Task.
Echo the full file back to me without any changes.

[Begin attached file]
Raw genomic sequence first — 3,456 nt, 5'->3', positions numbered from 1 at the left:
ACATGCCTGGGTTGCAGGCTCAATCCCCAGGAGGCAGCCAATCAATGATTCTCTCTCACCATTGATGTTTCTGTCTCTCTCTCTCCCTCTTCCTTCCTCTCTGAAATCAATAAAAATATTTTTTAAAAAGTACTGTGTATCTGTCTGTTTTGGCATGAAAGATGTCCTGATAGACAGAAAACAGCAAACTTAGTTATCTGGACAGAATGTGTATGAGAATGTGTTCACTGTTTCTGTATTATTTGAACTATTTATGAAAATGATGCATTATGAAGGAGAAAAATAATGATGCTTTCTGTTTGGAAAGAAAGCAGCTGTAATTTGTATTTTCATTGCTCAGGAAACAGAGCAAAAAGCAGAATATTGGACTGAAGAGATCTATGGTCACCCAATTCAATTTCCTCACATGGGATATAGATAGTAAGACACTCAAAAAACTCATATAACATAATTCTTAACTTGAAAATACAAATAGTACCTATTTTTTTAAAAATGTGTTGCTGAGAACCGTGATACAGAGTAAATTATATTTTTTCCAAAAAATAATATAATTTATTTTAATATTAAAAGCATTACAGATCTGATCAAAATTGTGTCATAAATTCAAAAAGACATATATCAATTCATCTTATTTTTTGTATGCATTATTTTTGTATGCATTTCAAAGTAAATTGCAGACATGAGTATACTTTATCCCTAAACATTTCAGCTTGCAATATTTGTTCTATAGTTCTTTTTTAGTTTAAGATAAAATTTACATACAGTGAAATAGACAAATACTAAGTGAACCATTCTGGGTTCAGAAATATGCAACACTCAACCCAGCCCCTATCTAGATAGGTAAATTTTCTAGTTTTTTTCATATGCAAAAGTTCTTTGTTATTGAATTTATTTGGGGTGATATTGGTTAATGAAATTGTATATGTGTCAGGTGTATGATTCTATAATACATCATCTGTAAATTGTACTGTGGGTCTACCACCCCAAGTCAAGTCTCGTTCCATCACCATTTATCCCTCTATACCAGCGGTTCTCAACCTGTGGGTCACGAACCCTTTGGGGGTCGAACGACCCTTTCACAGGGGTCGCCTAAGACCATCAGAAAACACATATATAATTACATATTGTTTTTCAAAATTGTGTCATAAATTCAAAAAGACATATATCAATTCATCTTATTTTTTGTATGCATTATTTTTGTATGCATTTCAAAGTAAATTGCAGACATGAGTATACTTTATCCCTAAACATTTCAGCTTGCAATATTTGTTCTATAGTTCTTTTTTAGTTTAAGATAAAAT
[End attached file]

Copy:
Raw genomic sequence first — 3,456 nt, 5'->3', positions numbered from 1 at the left:
ACATGCCTGGGTTGCAGGCTCAATCCCCAGGAGGCAGCCAATCAATGATTCTCTCTCACCATTGATGTTTCTGTCTCTCTCTCTCCCTCTTCCTTCCTCTCTGAAATCAATAAAAATATTTTTTAAAAAGTACTGTGTATCTGTCTGTTTTGGCATGAAAGATGTCCTGATAGACAGAAAACAGCAAACTTAGTTATCTGGACAGAATGTGTATGAGAATGTGTTCACTGTTTCTGTATTATTTGAACTATTTATGAAAATGATGCATTATGAAGGAGAAAAATAATGATGCTTTCTGTTTGGAAAGAAAGCAGCTGTAATTTGTATTTTCATTGCTCAGGAAACAGAGCAAAAAGCAGAATATTGGACTGAAGAGATCTATGGTCACCCAATTCAATTTCCTCACATGGGATATAGATAGTAAGACACTCAAAAAACTCATATAACATAATTCTTAACTTGAAAATACAAATAGTACCTATTTTTTTAAAAATGTGTTGCTGAGAACCGTGATACAGAGTAAATTATATTTTTTCCAAAAAATAATATAATTTATTTTAATATTAAAAGCATTACAGATCTGATCAAAATTGTGTCATAAATTCAAAAAGACATATATCAATTCATCTTATTTTTTGTATGCATTATTTTTGTATGCATTTCAAAGTAAATTGCAGACATGAGTATACTTTATCCCTAAACATTTCAGCTTGCAATATTTGTTCTATAGTTCTTTTTTAGTTTAAGATAAAATTTACATACAGTGAAATAGACAAATACTAAGTGAACCATTCTGGGTTCAGAAATATGCAACACTCAACCCAGCCCCTATCTAGATAGGTAAATTTTCTAGTTTTTTTCATATGCAAAAGTTCTTTGTTATTGAATTTATTTGGGGTGATATTGGTTAATGAAATTGTATATGTGTCAGGTGTATGATTCTATAATACATCATCTGTAAATTGTACTGTGGGTCTACCACCCCAAGTCAAGTCTCGTTCCATCACCATTTATCCCTCTATACCAGCGGTTCTCAACCTGTGGGTCACGAACCCTTTGGGGGTCGAACGACCCTTTCACAGGGGTCGCCTAAGACCATCAGAAAACACATATATAATTACATATTGTTTTTCAAAATTGTGTCATAAATTCAAAAAGACATATATCAATTCATCTTATTTTTTGTATGCATTATTTTTGTATGCATTTCAAAGTAAATTGCAGACATGAGTATACTTTATCCCTAAACATTTCAGCTTGCAATATTTGTTCTATAGTTCTTTTTTAGTTTAAGATAAAAT